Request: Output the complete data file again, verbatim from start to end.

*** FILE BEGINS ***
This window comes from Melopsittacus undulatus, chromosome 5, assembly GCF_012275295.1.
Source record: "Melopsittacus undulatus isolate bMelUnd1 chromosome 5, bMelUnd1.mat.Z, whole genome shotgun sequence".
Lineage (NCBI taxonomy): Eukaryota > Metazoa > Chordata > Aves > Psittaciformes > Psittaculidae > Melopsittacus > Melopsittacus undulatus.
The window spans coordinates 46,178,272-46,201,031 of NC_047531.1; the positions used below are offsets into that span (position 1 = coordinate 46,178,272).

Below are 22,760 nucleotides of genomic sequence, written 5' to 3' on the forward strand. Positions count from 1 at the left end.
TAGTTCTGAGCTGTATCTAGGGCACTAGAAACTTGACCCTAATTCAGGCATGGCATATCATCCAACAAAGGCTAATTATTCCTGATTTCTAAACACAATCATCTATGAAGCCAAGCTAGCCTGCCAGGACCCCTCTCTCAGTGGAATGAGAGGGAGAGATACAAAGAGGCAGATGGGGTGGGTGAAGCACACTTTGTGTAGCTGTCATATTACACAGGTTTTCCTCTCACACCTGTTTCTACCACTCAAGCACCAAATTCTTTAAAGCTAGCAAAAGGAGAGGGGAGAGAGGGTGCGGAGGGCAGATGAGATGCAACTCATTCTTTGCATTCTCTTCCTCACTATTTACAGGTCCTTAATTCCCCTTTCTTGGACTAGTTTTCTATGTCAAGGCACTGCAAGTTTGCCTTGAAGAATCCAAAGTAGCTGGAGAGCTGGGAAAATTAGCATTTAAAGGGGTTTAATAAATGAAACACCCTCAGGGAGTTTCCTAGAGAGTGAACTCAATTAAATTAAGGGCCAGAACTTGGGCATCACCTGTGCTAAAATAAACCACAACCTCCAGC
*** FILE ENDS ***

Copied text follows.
This window comes from Melopsittacus undulatus, chromosome 5, assembly GCF_012275295.1.
Source record: "Melopsittacus undulatus isolate bMelUnd1 chromosome 5, bMelUnd1.mat.Z, whole genome shotgun sequence".
Lineage (NCBI taxonomy): Eukaryota > Metazoa > Chordata > Aves > Psittaciformes > Psittaculidae > Melopsittacus > Melopsittacus undulatus.
The window spans coordinates 46,178,272-46,201,031 of NC_047531.1; the positions used below are offsets into that span (position 1 = coordinate 46,178,272).

Below are 22,760 nucleotides of genomic sequence, written 5' to 3' on the forward strand. Positions count from 1 at the left end.
TAGTTCTGAGCTGTATCTAGGGCACTAGAAACTTGACCCTAATTCAGGCATGGCATATCATCCAACAAAGGCTAATTATTCCTGATTTCTAAACACAATCATCTATGAAGCCAAGCTAGCCTGCCAGGACCCCTCTCTCAGTGGAATGAGAGGGAGAGATACAAAGAGGCAGATGGGGTGGGTGAAGCACACTTTGTGTAGCTGTCATATTACACAGGTTTTCCTCTCACACCTGTTTCTACCACTCAAGCACCAAATTCTTTAAAGCTAGCAAAAGGAGAGGGGAGAGAGGGTGCGGAGGGCAGATGAGATGCAACTCATTCTTTGCATTCTCTTCCTCACTATTTACAGGTCCTTAATTCCCCTTTCTTGGACTAGTTTTCTATGTCAAGGCACTGCAAGTTTGCCTTGAAGAATCCAAAGTAGCTGGAGAGCTGGGAAAATTAGCATTTAAAGGGGTTTAATAAATGAAACACCCTCAGGGAGTTTCCTAGAGAGTGAACTCAATTAAATTAAGGGCCAGAACTTGGGCATCACCTGTGCTAAAATAAACCACAACCTCCAGC